Employers, what would you do if an employee made a post on Facebook that referred to his/her supervisor as a “nasty mother***er” and also stated “f**k [the supervisor] and [his/her] entire f***ing family?” It’s a no-brainer that you would fire them, right? A recent court decision shows that the answer is not so easy when the National Labor Relations Act is involved.

The United States Court of Appeals for the Second Circuit recently ruled on a case where an employee was fired for using profanity soon after making the vulgar comments listed above. Here’s where things get tricky: the employee ended his post—which was made during a union organizing campaign—by appealing to his co-workers to vote for the union. In addition, the employee was fired two days before the union election. Further, the employer rarely disciplined employees for using profanity and had not terminated any other employee for that conduct.

The National Labor Relations Board found in favor of the employee and reinstated him with back pay, finding that the employer had terminated him in violation of the NLRA due to his “protected concerted activity.” The Second Circuit affirmed the Board in late April, ruling that the “totality of the circumstances” indicated that the employee’s post—which was profanity-laden and aimed at his supervisor and his family—was not so abusive so as to strip the employee of the NLRA’s protections. In coming to this conclusion, the court emphasized the workplace-related content of the post, the timing of the employee’s termination, and the employer’s tolerance of widespread profanity by both employees and supervisors in the workplace.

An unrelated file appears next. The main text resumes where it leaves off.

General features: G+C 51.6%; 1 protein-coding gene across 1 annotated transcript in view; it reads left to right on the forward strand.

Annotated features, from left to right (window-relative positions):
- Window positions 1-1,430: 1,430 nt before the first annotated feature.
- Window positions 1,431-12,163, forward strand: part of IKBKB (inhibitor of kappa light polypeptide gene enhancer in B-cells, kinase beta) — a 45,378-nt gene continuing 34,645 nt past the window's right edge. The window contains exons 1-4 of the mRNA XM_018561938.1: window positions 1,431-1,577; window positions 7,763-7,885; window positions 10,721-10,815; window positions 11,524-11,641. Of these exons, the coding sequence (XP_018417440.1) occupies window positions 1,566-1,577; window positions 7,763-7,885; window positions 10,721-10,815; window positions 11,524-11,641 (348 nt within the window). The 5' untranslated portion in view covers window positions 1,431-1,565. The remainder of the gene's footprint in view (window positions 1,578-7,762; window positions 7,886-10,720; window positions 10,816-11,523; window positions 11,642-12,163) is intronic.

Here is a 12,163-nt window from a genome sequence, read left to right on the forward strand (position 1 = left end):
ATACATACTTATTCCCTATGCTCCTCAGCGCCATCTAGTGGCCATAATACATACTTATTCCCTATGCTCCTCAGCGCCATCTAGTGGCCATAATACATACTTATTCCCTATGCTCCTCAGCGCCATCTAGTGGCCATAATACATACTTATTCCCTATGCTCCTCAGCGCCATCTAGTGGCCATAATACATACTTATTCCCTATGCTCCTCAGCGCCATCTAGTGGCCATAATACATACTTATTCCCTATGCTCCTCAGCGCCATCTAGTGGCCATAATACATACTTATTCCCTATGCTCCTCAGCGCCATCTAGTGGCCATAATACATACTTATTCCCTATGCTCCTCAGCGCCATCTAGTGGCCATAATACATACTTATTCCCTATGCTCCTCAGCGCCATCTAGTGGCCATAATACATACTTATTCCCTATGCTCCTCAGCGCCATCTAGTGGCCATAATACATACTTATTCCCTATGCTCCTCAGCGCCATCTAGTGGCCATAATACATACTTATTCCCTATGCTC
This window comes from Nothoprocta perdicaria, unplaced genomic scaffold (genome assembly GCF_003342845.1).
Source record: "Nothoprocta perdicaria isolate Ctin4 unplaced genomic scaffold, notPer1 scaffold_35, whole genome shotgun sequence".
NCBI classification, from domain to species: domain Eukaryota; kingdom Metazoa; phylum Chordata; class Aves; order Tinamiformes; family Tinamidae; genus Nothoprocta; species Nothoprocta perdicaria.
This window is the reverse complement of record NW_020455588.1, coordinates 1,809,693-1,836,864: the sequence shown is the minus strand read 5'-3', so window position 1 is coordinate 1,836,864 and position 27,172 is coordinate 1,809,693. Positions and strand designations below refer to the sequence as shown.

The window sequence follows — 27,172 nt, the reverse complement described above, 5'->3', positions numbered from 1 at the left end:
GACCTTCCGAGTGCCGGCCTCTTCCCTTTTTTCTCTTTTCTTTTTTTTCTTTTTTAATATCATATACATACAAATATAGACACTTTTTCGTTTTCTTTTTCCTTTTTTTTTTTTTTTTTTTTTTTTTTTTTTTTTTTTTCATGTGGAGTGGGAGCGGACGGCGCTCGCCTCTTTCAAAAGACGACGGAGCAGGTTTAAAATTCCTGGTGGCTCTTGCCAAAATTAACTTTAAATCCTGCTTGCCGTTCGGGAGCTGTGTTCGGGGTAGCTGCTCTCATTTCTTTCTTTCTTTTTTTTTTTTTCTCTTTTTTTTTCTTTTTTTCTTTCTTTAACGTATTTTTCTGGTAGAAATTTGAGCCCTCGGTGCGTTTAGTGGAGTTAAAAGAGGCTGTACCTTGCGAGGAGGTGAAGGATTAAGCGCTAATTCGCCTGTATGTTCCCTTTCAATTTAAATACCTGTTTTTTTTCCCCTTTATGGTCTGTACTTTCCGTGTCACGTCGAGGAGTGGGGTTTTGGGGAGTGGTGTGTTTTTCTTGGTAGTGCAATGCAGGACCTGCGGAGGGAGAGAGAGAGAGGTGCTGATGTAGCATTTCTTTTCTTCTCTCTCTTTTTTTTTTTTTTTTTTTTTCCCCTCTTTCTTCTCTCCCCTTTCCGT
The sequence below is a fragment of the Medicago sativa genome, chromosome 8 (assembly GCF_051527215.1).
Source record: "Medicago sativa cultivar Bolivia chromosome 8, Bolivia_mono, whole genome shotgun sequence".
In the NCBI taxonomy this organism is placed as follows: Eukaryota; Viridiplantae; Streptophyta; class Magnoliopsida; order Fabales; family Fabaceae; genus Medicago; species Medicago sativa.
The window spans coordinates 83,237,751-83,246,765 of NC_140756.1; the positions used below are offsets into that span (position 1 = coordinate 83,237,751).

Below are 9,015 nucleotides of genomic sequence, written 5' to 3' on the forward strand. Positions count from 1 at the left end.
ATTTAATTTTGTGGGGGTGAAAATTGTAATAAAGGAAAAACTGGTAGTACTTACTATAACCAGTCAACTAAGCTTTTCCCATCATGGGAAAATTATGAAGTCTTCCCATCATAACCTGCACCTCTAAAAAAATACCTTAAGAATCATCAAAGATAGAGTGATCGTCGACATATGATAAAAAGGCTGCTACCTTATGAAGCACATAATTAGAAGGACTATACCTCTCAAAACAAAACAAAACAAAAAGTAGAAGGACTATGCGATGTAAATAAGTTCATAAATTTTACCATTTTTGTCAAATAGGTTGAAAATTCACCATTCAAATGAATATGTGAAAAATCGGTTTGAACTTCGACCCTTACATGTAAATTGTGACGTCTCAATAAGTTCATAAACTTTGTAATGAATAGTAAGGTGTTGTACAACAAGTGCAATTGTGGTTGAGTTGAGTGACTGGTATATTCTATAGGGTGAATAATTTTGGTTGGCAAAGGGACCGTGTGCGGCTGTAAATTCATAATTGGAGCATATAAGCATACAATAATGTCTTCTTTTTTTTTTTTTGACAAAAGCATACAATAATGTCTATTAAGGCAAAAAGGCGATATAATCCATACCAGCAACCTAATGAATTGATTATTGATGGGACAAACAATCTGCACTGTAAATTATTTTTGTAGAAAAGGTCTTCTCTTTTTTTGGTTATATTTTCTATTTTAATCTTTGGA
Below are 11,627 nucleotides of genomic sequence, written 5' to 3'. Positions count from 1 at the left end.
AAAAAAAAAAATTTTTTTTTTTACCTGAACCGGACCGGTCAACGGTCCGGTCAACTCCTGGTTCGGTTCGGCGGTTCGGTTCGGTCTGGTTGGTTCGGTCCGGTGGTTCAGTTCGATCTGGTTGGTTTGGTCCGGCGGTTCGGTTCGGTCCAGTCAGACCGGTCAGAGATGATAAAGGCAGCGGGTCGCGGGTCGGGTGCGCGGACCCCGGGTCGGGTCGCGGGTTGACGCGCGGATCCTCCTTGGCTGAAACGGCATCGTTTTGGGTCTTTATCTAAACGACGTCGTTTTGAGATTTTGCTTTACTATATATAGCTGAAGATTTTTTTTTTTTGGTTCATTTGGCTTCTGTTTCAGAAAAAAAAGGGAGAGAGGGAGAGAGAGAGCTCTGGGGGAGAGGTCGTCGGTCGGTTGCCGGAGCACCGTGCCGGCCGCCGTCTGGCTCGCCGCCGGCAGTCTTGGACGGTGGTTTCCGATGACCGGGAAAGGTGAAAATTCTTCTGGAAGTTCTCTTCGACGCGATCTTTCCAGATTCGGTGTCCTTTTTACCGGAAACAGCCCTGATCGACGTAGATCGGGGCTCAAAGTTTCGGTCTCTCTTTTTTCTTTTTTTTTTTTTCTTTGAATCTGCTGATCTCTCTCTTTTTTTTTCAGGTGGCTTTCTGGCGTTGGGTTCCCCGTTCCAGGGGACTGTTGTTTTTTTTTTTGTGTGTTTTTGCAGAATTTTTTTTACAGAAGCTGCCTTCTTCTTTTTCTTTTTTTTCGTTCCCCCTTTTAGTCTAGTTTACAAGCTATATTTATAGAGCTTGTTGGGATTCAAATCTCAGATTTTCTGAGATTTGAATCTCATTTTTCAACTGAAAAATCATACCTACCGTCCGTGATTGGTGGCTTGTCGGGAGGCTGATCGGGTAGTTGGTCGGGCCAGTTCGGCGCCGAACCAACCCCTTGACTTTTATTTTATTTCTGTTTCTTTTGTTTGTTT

In addition to showing the applicability of the NLRA to non-union employers and the Board’s focus on social media in recent years, this decision highlights the importance of being consistent in enforcing workplace rules.